Wednesday, June 10, 2009

have jumped from a record low of 2.04 percent on Dec. 18 on signs the steepest U.S. recession in 50 years is starting to ease

TO BE NOTED: From Bloomberg:

"Treasuries Advance as 10-Year Yield Near 4% Attracts Investors

By Wes Goodman

June 11 (Bloomberg) -- Treasuries rose as 10-year yields near 4 percent, the highest level since October, attracted investors betting the U.S. economic recession will last at least through the end of this quarter.

Ten-year yields, a benchmark for company and consumer borrowing costs, have jumped from a record low of 2.04 percent on Dec. 18 on signs the steepest U.S. recession in 50 years is starting to ease. The government is scheduled to auction $11 billion of 30-year bonds today, the last of three sales this week raising $65 billion.

“It’s quite attractive,” said Satoshi Okumoto, a general manager at Fukoku Mutual Life Insurance Co. in Tokyo, which has the equivalent of $58 billion in assets. “It’s going to be a bumpy recovery.” Fukoku Mutual bought Treasuries this month, Okumoto said.

The yield on the benchmark 10-year note fell two basis points to 3.93 percent as of 10:52 a.m. in Tokyo, according to BGCantor Market Data. The price of the 3.125 percent security maturing in May 2019 rose 5/32, or $1.56 per $1,000 face amount, to 93 13/32. The yield climbed to 3.9975 percent yesterday, the most since Oct. 16.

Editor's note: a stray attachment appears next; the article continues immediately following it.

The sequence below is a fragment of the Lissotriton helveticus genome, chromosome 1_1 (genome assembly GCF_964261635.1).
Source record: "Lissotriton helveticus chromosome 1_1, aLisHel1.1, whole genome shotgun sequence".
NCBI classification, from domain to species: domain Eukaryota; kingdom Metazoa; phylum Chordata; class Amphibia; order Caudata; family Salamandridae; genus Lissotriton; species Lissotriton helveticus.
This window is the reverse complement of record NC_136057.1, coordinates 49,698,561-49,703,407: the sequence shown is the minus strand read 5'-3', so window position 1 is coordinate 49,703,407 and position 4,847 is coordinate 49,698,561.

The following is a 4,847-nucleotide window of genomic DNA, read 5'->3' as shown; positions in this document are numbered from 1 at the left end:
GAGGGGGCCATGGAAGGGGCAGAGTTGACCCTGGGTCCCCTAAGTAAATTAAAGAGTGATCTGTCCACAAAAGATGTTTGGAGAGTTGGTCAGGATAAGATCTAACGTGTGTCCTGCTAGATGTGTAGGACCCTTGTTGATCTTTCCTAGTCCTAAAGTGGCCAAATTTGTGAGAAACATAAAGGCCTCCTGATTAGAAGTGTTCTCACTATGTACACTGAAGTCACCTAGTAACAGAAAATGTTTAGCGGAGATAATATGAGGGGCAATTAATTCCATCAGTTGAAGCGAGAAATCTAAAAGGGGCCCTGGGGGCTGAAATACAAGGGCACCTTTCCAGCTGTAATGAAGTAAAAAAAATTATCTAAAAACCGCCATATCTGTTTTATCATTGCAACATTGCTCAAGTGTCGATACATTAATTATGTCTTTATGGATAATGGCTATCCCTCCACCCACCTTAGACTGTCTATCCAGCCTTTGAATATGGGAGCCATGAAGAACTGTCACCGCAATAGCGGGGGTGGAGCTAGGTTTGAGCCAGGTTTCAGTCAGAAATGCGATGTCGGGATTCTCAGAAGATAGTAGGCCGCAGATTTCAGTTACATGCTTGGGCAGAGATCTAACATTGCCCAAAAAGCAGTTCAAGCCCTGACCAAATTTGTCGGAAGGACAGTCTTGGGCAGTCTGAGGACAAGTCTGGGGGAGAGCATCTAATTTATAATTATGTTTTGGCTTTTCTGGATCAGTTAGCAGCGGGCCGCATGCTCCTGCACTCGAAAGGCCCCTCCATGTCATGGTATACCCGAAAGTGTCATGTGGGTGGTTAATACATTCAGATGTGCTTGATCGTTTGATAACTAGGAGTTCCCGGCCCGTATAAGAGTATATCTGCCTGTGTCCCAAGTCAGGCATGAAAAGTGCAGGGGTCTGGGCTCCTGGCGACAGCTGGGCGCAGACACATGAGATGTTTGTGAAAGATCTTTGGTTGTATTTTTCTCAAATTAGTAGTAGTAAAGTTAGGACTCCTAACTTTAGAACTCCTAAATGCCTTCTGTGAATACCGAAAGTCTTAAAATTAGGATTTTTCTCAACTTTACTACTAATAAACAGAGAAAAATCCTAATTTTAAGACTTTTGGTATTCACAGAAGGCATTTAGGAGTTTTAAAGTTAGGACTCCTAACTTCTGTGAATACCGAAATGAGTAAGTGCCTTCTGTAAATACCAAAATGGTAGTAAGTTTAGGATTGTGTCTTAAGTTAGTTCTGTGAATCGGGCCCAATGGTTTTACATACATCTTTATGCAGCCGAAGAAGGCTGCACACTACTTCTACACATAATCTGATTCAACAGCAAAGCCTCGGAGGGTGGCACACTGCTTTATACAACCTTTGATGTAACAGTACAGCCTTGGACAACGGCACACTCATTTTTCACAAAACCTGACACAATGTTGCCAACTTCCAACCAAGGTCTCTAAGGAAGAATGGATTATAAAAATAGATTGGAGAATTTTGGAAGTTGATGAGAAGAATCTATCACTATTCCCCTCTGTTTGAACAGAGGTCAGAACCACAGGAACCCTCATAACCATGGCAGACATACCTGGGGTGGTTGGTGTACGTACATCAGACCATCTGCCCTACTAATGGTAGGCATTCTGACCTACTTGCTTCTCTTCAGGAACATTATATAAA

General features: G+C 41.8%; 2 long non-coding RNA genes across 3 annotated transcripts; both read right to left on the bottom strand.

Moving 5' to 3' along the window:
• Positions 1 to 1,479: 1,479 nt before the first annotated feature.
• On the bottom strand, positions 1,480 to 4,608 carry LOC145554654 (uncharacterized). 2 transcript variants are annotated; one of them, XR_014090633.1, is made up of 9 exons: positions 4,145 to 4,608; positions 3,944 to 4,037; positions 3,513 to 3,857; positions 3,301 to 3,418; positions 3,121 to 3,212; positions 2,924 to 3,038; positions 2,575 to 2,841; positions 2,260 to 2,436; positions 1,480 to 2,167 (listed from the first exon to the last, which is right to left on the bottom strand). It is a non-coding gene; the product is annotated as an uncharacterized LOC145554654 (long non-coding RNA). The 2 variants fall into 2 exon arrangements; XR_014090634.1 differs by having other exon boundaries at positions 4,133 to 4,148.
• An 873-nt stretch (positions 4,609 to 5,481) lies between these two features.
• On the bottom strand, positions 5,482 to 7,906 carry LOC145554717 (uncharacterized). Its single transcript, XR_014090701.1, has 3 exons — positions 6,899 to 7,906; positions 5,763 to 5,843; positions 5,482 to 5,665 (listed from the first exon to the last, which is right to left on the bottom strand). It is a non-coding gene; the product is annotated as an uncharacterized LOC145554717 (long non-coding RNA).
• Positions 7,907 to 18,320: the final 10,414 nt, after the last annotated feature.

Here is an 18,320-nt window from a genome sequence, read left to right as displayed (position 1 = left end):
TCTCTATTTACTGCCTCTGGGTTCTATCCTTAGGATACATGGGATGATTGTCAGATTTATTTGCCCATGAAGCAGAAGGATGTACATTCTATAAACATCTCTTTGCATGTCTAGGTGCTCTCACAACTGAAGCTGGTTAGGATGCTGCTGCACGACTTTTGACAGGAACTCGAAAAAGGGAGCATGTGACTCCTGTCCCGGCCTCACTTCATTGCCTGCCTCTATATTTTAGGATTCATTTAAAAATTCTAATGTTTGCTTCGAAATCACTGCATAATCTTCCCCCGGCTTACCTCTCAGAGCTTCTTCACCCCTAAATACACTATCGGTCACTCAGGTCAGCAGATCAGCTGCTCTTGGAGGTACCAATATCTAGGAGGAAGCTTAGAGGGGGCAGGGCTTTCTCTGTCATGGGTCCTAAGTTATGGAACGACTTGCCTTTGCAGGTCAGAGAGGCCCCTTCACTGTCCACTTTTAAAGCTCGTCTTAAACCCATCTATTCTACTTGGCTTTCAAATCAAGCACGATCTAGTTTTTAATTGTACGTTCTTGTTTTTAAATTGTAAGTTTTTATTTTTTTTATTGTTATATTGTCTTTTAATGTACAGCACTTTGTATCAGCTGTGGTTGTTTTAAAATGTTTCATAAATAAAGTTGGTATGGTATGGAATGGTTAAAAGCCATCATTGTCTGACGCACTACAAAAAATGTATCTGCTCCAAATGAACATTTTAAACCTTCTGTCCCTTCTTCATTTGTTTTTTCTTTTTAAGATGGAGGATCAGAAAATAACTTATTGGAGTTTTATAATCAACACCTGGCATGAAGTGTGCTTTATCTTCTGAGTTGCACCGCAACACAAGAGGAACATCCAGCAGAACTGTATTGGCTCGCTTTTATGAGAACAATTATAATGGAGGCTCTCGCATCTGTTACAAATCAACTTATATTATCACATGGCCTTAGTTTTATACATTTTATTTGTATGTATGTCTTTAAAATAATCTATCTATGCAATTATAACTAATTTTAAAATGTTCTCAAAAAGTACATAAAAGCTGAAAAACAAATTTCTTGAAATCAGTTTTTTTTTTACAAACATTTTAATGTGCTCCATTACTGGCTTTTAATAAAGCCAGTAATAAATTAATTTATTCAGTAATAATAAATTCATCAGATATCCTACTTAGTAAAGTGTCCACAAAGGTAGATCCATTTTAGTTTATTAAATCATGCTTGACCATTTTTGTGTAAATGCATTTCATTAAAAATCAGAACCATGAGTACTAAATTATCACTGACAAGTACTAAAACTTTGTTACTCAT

The Federal Reserve said the U.S. slump may be slowing in almost half of its regions, though the labor market is “weak,” in a report yesterday in Washington.

Debt Sales

Treasuries fell yesterday as the government sold $19 billion of 10-year notes and Russia said it may switch some reserves from U.S. debt.

The notes drew a yield of 3.99 percent at the sale, the highest since August 2008. A Russian central bank official said the nation may buy International Monetary Fund bonds.

“There are an awful lot of Treasuries being auctioned and there’s going to be more and more and more and more,” said Jay Mueller, who manages about $3 billion of bonds at Wells Fargo Capital Management in Milwaukee.

Bond bulls said yields will lure some investors.

“Four percent’s going to be seen as a very good entry point,” said George Goncalves, chief fixed-income rates strategist in New York at Cantor Fitzgerald LP, one of 16 primary dealers that trade with the Fed. “It’s proving to be a good spot to draw out value players.”

To contact the reporter on this story: Wes Goodman in Singapore at"

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